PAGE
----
Social Enterprise – anyone run or work for one?

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  • Social Enterprise – anyone run or work for one?
  • GaryLake
    Member

    Oh knowledgeable STW…

    I'm starting a business (can't really go into what at the mo) and right from the start I decided it was going to be not-for-profit in some form. I've only recently discovered the concept of Social Enterprises and it looks like what I might be after. I'm basically looking to cover my costs and potentially cover my living (it's only part time at the moment and it could stay that way, currently in FT employment) but ultimately I'd like to put profits into good causes.

    Does anyone run one or work for one? And have I got it right?

    I'm going to contact my local Social Enterprise body at some point but figured I'd throw the question out on here.

    Cheers!

    b r
    Member

    a bit like working for yourself and ensuring your costs are the same as your income…

    Premier Icon miketually
    Subscriber

    I started a thread on something similar a while ago and got loads of good links. Have a trawl through my 'threads started'.

    GaryLake
    Member

    Thanks a lot Mike!

    GaryLake
    Member

    Mike: how's it going and would you be happy for me to drop you an email sometime?

    Premier Icon miketually
    Subscriber

    It's going very slowly 🙂

    skidartist
    Member

    Generally social enterprises plow any surplus back into whatever service they provide themselves rather than distribute profit out to other good causes.

    Being not-for-profit doesn't mean you can't draw a wage, you just not accumulating or distributing profits (to shareholder for instance) over and above wages and costs of service delivery. At the same time your activity needs to be off benefit to somebody.

    Perhaps look in Community Interest Companies as a model of a business (rather than a charity) that is not for profit

    skidartist
    Member

    I should add…… Many (all?) non profit structures require some form of constituted, voluntary board. If you are giving yourself a payment that board doesn't include you.

    Thats why its referred to as the 'voluntary sector' even though plenty of people get paid. If you create a board the organisation is theirs, and not yours. Legally they carry the liability and nominally they can fire you. Having a voluntary board is a right royal pain in the tits for everybody involved (you and them) frankly.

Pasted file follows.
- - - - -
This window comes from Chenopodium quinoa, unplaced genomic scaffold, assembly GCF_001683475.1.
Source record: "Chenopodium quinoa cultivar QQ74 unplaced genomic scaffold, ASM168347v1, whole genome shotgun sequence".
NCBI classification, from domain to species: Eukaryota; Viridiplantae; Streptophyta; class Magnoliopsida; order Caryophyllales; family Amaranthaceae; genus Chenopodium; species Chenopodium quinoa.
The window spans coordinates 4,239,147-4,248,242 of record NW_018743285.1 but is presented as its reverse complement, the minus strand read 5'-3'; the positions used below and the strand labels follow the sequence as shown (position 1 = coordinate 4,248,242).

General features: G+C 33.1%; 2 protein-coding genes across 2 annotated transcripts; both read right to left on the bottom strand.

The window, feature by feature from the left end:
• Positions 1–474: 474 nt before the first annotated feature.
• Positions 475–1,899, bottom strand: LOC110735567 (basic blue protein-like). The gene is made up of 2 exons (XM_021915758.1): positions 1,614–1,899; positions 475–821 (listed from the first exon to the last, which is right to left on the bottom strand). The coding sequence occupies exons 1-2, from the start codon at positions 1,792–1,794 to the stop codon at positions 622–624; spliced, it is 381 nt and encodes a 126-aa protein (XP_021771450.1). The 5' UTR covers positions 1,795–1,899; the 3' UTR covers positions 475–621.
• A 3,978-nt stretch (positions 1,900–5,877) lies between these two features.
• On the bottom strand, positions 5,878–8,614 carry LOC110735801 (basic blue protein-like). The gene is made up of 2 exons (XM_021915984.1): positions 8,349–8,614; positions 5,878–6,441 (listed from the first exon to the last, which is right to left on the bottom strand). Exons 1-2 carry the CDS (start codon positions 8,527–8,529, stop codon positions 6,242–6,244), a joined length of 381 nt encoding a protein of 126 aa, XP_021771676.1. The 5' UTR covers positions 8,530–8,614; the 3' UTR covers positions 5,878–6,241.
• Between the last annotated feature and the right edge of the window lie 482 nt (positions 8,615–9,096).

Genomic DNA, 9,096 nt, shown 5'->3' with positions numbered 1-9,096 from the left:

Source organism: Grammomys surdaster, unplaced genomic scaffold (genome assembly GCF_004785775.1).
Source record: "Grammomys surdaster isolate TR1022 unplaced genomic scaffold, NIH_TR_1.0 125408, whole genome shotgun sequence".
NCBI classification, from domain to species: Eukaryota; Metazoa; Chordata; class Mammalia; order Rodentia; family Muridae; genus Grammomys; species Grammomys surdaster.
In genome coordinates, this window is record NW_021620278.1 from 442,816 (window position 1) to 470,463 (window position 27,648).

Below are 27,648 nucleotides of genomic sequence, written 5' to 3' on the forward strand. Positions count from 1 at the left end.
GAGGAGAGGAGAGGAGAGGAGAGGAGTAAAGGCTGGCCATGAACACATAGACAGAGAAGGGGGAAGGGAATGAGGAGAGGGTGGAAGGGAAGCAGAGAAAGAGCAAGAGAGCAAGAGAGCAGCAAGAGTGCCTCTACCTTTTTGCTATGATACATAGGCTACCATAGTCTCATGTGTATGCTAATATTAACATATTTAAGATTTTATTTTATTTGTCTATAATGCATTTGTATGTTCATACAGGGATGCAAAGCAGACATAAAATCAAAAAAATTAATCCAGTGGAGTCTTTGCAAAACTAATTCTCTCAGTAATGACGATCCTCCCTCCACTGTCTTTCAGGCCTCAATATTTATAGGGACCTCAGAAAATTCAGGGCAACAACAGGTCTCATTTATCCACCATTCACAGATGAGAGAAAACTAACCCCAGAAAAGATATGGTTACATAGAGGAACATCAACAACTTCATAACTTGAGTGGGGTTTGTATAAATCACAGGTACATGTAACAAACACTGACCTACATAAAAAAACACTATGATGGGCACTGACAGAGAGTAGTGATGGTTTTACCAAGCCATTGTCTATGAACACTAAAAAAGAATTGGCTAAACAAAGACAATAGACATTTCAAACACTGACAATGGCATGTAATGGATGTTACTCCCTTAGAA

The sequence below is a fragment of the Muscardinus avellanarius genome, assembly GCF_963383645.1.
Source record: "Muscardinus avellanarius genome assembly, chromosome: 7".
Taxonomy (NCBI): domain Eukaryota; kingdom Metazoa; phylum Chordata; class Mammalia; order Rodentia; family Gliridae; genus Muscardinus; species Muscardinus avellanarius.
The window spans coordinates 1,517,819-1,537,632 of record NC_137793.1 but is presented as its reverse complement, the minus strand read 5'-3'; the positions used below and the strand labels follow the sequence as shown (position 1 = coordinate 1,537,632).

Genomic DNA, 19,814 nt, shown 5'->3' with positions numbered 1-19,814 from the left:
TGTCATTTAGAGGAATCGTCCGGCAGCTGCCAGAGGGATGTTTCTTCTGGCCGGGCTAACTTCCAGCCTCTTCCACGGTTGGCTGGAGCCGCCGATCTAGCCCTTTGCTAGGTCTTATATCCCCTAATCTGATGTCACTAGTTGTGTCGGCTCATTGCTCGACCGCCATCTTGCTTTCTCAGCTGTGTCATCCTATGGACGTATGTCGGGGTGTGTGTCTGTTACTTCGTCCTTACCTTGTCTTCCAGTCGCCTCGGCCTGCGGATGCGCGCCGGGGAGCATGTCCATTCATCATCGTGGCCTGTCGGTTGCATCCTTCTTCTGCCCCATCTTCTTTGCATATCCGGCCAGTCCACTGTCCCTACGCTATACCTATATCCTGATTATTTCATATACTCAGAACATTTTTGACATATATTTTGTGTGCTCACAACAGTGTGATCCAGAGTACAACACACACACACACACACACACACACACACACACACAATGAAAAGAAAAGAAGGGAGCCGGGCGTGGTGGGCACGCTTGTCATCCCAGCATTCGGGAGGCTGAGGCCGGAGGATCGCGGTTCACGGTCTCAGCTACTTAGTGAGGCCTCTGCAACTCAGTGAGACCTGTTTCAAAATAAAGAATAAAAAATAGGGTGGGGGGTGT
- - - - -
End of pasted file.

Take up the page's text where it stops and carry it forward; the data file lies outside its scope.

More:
If its a smallscale scheme, and as you suggest your notion is to pass profits on to other good causes, then I'd rather look at operating as a standard business / sole trader but make formal donations to charity and write those donations off against tax

    GaryLake
    Member

    Cheers Skidartist…

    Having a voluntary board is a right royal pain in the tits for everybody involved (you and them) frankly.

    Does this apply to CICs? I see all of your points and as this is my baby, I don't want to lose control or have it all get taken away from me. However, I am looking for that degree of credibility so want something kind of official at the same time.

    skidartist
    Member

    Without really knowing what you want to do…. Some kind of non-profit incorporation is kind of the defacto set up if you want to apply for grants and funds, although its not out of the question for a run-for-profit company to apply for funding so long as they deliver their project and account for it to show that theres no accrual of profits. Some organisations actually have two legal entities – one a charity one a business, the business can act as a contractor to the charity but also delivery activities that are within the organisations aims, but don't necessarily pass the 'test' as charitable. I'm not sure if CIC's require a voluntary board they're a bit new-fangled.

    My thoughts are though: If you are only looking at doing this thing part time, why go to all the ball ache of setting up an enterprise. Might there be a body/charity/enterprise out there through whom you could offer and deliver your service? If there is money to be applied for, or which changes hands it goes through their books, if there are fees to be be paid for your time – they are paid as a wage to you. The service is still yours to supply, and you can take yourself and your service on from one body to the next.

    I say this because there is all sorts of support, encouragement (and funding) to get a social enterprise off the ground, but bugger all out there to sustain one. But if your project can add a bit of spice and value to someone elses service then that, in the long run, might be better for you.

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